Lace is a big story for holiday, according to Rose. All Black uses it to create texture (black lace on black uppers), and contrast (black lace on blue uppers). Delman adds a boudoir element to the delicate fabric by layering it over red metallic uppers on jigsaw-inspired flats and high heel booties.

French Sole is betting on velvet to be the big story for holiday. The brand is topping off their popular scalloped edge flat in the lush fabrication offered in rich shades of merlot, navy and emerald green. Those same colors are redone as a pearly metallic on the same best-selling flat.

Marble-inspired materials grace the heels of Nina Originals and French Sole. Nina takes an opulent road with block heels that look like Mother of Pearl mosaic, while French Sole updated its popular Major with a heel and toe detail that resembles earthy stonework.

For a painterly effect, brands like All Black and Lemon Jelly are splashing colors across shoes. All Black expanded with a with a drip treatment, that Rose said is catching buyers’ attention. The bold black slashes of paint add a high-end look to deconstructed suede mustard and off-white oxfords. Lemon Jelly is more brazen. The Portuguese rubber footwear brand offers sweeping metallic gold brush strokes across their glossy black rain boots.

Distress Call
Filipe Moreira, business development manager for DKode, which is on pace to expand its U.S. business this year, said the brand was drawing interest for its “vintage revivalist” designs at FFANY. The comfort meets fashion brand relies heavily on distressed leathers, exaggerated seams and stitches and distressed western styling.

Likewise, Kurt Hibler, a principal at Diba Imports, LP, said the company’s distressed materials are requested by just about every private label account he met with at FFANY. Highlights include a tall caramel boot and midi pull-on boots in foggy hues of gray and mushroom made with crushed and leather treated with a discoloring effect.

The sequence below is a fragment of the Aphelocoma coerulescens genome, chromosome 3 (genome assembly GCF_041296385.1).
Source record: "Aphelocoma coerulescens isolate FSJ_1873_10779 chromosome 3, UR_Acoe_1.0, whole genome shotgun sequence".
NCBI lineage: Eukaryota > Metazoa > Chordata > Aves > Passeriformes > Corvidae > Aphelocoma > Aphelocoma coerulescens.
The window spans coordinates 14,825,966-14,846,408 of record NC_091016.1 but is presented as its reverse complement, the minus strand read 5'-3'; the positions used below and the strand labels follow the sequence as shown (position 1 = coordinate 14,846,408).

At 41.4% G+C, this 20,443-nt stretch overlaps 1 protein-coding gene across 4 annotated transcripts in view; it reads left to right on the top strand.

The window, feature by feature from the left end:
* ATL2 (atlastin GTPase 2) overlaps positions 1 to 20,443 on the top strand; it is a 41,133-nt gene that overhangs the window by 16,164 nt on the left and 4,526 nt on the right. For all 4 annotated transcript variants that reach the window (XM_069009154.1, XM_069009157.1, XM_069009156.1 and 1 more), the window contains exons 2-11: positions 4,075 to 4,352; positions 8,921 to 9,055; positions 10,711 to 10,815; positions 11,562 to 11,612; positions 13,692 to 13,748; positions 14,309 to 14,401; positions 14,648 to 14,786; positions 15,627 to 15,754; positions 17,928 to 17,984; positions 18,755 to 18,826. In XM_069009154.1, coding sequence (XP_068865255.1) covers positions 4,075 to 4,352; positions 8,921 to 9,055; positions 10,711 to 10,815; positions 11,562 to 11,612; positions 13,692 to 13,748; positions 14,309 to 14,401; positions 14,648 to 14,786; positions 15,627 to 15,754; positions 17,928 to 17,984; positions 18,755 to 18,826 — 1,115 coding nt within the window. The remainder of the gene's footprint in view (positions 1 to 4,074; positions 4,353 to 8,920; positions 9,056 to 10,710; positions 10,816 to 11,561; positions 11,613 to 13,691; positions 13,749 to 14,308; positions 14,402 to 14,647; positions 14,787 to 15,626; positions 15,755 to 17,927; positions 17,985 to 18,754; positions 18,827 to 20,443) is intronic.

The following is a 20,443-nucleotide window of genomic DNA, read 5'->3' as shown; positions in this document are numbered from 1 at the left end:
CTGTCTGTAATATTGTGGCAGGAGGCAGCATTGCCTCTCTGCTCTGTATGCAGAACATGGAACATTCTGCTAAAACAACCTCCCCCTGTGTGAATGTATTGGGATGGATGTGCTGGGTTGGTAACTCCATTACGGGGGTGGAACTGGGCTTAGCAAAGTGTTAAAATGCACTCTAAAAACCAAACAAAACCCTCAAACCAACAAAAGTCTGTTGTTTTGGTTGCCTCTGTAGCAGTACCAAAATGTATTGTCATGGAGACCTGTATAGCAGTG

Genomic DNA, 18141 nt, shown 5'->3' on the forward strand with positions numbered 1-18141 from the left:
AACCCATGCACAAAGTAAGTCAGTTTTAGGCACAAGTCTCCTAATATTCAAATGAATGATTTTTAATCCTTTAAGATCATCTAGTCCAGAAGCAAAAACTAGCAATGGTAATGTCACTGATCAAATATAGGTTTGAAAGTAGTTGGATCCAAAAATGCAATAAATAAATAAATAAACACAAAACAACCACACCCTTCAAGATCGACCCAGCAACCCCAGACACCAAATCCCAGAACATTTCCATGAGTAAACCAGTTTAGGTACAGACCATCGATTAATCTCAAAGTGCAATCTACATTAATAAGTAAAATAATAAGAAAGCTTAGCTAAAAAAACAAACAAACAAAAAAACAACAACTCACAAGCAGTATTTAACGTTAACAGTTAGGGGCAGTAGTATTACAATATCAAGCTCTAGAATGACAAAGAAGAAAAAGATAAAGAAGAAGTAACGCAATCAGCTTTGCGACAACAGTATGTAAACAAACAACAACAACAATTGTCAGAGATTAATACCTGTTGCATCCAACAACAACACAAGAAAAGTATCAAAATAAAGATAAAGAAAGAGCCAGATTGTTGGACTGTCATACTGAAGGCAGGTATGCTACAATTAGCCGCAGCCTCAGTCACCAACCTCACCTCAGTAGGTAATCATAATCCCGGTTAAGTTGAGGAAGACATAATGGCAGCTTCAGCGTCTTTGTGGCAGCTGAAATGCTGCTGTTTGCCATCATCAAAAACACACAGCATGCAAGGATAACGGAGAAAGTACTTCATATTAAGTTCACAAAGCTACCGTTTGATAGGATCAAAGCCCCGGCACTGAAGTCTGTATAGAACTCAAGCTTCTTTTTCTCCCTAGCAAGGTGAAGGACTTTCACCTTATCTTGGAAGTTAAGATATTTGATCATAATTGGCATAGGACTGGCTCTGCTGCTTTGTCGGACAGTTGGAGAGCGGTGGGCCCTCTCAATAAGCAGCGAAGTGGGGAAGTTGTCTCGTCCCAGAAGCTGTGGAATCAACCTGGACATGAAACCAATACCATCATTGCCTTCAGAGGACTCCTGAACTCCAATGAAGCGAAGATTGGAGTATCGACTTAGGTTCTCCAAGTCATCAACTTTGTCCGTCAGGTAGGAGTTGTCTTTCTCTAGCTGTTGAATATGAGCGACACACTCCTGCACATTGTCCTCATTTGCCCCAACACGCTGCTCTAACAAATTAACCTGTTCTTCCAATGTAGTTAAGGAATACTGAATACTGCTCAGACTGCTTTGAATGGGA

Casual wraparound boots, made popular by Fiorentini and Baker, are on the up and up, according to Harrell of Summit. The Made in Italy brand also found success with its tall buffalo leather boot at FFANY, in part to its affordable price point (under $230), and the material’s natural texture.

Gym Class
High on style, low on performance, brands saw interest in refined sneaker silhouettes—especially skater slip-ons. All Black incorporated a touch of autumnal haberdashery to their kicks, adding tartan and wool uppers to pointed toe sneakers. Zippers coiled around another knockout style, which Rose said performed well at the show.

French Sole’s slip-on sneakers in shades of periwinkle and cream offered a lighter vibe to the season, but the brand’s quilted loafers — accented with a Gucci-esqe heavy chains — kicked the staid style into athletic territory with a sporty, white lug sole.

For men, a Pikolinos rep said the brand did well at the show with a retro European racer accented with hints of metallic blue striping. On the women’s side, the brand played with the taping of sneakers and added more athletic outsoles to its casuals collection to create hybrid designs. New colorways, included two-tone updates like gray and blue combinations, added depth to the lo- and hi-top silhouettes.